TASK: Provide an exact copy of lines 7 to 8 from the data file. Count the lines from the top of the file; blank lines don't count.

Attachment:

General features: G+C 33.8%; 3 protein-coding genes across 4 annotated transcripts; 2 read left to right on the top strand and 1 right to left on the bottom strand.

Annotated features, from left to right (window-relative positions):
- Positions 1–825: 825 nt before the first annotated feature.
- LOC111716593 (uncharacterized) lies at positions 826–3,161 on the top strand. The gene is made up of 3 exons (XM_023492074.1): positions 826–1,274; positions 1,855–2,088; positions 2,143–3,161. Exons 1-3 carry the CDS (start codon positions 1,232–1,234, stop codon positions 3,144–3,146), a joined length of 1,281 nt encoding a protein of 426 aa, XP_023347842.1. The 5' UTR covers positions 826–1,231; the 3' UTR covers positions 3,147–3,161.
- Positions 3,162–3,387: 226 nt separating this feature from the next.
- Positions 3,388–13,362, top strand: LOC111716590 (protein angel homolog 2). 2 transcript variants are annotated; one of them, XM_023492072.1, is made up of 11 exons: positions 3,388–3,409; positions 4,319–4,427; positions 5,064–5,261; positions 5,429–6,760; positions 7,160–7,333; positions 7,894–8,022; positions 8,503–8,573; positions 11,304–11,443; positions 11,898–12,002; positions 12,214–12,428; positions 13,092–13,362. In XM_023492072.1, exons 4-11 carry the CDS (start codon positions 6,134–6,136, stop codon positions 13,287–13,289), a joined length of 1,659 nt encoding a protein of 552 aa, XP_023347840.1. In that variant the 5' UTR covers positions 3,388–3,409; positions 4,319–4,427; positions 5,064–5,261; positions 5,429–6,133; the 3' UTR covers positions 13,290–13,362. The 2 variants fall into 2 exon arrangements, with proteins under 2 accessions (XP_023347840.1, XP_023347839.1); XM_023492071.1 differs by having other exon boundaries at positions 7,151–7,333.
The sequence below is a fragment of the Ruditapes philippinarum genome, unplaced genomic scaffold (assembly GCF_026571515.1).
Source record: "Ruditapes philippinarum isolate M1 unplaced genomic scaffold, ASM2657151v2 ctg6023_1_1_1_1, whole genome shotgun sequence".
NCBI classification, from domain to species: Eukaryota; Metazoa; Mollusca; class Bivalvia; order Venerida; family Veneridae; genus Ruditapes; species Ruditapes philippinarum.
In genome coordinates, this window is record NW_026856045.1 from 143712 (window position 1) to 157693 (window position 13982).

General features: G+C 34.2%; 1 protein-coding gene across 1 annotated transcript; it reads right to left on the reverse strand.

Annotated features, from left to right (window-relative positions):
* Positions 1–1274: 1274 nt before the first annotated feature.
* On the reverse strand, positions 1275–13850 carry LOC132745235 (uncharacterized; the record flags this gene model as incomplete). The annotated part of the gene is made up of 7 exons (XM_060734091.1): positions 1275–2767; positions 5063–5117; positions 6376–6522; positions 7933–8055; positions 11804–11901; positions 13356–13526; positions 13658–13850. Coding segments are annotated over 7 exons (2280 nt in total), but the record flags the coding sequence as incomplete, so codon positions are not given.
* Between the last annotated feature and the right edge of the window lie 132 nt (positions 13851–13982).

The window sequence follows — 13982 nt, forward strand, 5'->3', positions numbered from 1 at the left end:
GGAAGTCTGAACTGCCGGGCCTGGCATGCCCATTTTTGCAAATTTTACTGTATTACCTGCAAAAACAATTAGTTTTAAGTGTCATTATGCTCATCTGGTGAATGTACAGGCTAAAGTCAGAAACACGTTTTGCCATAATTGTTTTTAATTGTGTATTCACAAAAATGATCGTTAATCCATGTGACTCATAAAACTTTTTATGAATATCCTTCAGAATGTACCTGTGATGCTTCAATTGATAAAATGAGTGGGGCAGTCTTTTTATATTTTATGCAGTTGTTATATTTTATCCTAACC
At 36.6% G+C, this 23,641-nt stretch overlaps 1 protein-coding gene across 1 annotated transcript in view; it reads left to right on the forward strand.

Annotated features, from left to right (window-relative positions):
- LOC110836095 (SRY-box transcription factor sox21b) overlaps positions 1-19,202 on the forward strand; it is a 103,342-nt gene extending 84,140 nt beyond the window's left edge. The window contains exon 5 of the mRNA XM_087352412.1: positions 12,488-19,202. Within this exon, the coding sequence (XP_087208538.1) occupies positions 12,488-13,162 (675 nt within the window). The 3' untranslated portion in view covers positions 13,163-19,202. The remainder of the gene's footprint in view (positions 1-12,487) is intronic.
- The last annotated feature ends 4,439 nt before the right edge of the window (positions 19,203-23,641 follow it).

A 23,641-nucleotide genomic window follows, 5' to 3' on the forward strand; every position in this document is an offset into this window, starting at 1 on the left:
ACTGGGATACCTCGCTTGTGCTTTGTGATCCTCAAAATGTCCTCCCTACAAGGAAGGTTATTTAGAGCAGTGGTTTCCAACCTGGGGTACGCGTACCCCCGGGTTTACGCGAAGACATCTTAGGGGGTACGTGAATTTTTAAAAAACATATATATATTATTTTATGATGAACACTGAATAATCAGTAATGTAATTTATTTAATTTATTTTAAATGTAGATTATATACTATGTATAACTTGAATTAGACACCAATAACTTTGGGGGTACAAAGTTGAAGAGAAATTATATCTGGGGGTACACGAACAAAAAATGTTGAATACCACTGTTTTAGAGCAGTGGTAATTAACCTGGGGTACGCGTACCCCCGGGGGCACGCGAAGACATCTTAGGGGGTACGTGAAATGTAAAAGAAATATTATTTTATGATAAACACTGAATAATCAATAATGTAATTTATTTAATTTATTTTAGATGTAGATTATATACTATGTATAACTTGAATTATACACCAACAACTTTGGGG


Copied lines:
The sequence below is a fragment of the Ruditapes philippinarum genome, unplaced genomic scaffold (assembly GCF_026571515.1).
Source record: "Ruditapes philippinarum isolate M1 unplaced genomic scaffold, ASM2657151v2 ctg6023_1_1_1_1, whole genome shotgun sequence".